Christians and the Codex
It might surprise you to know that New Testament manuscripts were not written on scrolls. Most people think that the form of the modern book, known as the codex, was not invented until the Middle Ages. A codex is a book written on both sides of the page, with cut pages, bound on one side. In other words, a book! The roll or scroll was written only on one side as a rule, and it had columns with continuous pages stitched together. The codex was invented in the late first century AD. Christians may not have invented it, but they were the first ones to popularize it. For the first five centuries AD, eighty percent of all Christian books were on a codex while only twenty percent of all non-Christian books were written on a codex. For the first time in Christian history, followers of Christ were ahead of the technological curve!
The New Testament on a Roll
There are actually four New Testament manuscripts written on rolls. But all of them are on the backside or the verso side. Something else is written on the front or recto side. These papyrus rolls were reused by Christians—probably on rolls that had been discarded—who simply wanted to have a portion of the Bible at hand. In the Middle Ages, when very little was known about the ancient world, icons (a.k.a. miniatures) of the four Gospel writers (known as evangelists) were created that showed them writing on a codex. But this is historically inaccurate. We do not know exactly when Christians began using the codex-form, but it was most likely close to the beginning of the second century. Since all the Gospels are first-century documents, it is most likely that they were all written on rolls. In 2 Timothy 4.13, Paul asks Timothy to “bring the scrolls, especially the parchments.” The word for scrolls is biblia from which we derive our word Bible. It was the word for book, but was used for scrolls/rolls when Paul wrote this letter.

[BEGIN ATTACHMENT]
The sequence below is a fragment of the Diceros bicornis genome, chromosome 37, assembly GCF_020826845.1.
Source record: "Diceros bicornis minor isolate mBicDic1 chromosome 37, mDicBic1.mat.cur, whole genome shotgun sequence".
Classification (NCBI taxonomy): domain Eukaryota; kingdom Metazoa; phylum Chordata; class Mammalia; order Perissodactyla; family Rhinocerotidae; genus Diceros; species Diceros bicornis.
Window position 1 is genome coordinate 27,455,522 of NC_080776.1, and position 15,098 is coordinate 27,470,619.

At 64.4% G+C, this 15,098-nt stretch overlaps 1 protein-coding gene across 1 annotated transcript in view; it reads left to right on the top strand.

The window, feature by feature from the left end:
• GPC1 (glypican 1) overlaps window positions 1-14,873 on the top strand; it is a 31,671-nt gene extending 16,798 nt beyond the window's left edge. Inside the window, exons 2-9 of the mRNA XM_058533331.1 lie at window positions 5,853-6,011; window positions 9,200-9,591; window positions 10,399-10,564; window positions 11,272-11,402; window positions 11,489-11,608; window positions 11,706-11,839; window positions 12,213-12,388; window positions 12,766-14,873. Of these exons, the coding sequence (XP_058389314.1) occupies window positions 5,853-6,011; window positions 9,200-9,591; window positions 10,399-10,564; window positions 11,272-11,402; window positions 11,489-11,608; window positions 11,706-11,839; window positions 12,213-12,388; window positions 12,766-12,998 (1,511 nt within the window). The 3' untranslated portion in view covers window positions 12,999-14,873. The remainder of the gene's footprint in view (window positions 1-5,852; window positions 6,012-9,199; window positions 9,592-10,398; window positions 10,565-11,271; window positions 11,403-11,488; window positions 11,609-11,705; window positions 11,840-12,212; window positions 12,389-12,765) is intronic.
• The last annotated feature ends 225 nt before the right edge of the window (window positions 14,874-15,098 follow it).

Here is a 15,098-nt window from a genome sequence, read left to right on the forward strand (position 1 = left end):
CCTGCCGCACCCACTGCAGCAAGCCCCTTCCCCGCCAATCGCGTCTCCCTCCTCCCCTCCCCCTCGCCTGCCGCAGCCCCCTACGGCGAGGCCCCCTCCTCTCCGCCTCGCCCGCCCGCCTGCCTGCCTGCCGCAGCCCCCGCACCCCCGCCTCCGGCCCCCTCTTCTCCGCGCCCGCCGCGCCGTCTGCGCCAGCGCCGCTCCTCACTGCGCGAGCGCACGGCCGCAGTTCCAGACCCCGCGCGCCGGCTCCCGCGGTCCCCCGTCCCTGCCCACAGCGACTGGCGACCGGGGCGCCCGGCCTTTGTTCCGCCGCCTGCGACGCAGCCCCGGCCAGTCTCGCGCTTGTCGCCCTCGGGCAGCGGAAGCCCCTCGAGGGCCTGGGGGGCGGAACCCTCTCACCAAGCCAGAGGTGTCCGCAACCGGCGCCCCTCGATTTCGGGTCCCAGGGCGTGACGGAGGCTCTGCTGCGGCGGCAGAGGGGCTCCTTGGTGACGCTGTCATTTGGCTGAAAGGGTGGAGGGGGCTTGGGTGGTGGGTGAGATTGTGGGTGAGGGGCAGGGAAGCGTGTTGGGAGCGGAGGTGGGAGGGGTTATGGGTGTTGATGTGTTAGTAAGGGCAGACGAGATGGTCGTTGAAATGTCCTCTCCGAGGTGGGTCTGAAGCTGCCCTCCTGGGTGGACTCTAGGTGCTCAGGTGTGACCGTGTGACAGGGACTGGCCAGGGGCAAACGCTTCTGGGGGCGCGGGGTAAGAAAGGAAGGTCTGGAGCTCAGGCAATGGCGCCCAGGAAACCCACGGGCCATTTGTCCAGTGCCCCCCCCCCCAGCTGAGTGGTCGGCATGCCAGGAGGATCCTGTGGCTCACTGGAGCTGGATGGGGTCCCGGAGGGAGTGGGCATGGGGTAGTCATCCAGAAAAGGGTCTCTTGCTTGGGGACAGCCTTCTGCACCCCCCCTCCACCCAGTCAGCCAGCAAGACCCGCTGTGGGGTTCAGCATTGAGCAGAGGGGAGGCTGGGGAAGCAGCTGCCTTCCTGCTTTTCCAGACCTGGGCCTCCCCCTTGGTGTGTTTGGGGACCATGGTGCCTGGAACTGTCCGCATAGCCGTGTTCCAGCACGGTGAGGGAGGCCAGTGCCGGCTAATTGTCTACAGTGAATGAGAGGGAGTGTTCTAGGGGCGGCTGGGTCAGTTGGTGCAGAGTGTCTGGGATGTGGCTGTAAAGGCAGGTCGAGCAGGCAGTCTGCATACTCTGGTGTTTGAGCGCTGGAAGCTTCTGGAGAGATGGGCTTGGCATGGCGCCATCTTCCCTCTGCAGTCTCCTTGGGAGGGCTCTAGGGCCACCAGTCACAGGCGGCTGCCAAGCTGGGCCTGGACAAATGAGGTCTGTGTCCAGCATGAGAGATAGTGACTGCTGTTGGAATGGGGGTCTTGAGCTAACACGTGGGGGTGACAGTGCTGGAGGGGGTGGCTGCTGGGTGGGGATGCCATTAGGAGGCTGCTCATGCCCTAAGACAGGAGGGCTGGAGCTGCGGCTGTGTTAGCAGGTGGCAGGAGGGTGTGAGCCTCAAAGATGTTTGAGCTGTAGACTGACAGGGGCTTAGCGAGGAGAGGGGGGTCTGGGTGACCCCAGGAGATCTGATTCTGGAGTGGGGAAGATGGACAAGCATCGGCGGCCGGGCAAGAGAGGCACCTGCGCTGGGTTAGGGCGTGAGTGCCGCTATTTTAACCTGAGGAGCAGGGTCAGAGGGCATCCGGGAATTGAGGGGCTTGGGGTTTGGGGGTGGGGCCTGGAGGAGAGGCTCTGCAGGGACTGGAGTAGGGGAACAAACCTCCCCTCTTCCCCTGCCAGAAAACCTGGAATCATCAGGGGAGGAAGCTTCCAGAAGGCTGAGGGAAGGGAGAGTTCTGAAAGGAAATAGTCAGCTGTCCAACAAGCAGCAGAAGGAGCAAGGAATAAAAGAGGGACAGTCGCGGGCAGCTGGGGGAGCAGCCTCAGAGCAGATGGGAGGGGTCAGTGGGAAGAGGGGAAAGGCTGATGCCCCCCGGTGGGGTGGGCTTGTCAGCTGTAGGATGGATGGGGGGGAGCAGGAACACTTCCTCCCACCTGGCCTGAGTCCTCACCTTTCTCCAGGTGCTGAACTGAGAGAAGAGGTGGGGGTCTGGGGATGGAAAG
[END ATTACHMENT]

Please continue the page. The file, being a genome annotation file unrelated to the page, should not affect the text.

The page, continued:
Some of the Implications for Understanding the New Testament
There are several implications for our understanding of the New Testament when we consider the form of the book then in use.
- The Gospel of Mark almost surely ended at 16.8, with verses 9–20 added in the middle of the second century. Some scholars believe that Mark’s real ending was lost. But that presupposes that the early copies of Mark would have been written on a codex. Codices regularly lose material at the beginning and end of the book, just like modern-day paperback books do. But a roll would have been wound up, with the last section of the book on the inside. It would have been the most protected section of all. Thus, it is more likely that Mark intentionally ended his Gospel with an open-ended conclusion than that the real ending is lost.
- The letter to the Hebrews, like every other New Testament document, would also have been written on a roll. An examination of ancient papyrus letters reveals two types when it comes to the addressee: they are either on the inside of the roll (as in all of Paul’s letters) or the outside. Hebrews was of the latter type. Frequently, because of exposure to the elements and handling by the courier, the addressee on the outside of papyrus rolls has faded. Sometimes the address was written on a label which was then glued to the outside of the roll. Either way, it seems likely that those to whom the letter to the Hebrews was written are unknown because the address was on the outside of the roll. The very form of this book, with the address on the outside, suggests that Paul would not have written Hebrews—as most scholars believe—since it does not conform to his modus operandi seen in all of his letters.
- The book of Revelation speaks of a book that is sealed with seven seals (Rev 6). In order to get to each sealed section, the roll would have to be unwound. Then the wax seal would need to be cut before proceeding. If this book had been a codex, the reader could open the sections in any order, slicing open the seal he or she wanted.
As was mentioned in an earlier article, the very form of the Bible has implications on how it is read and interpreted.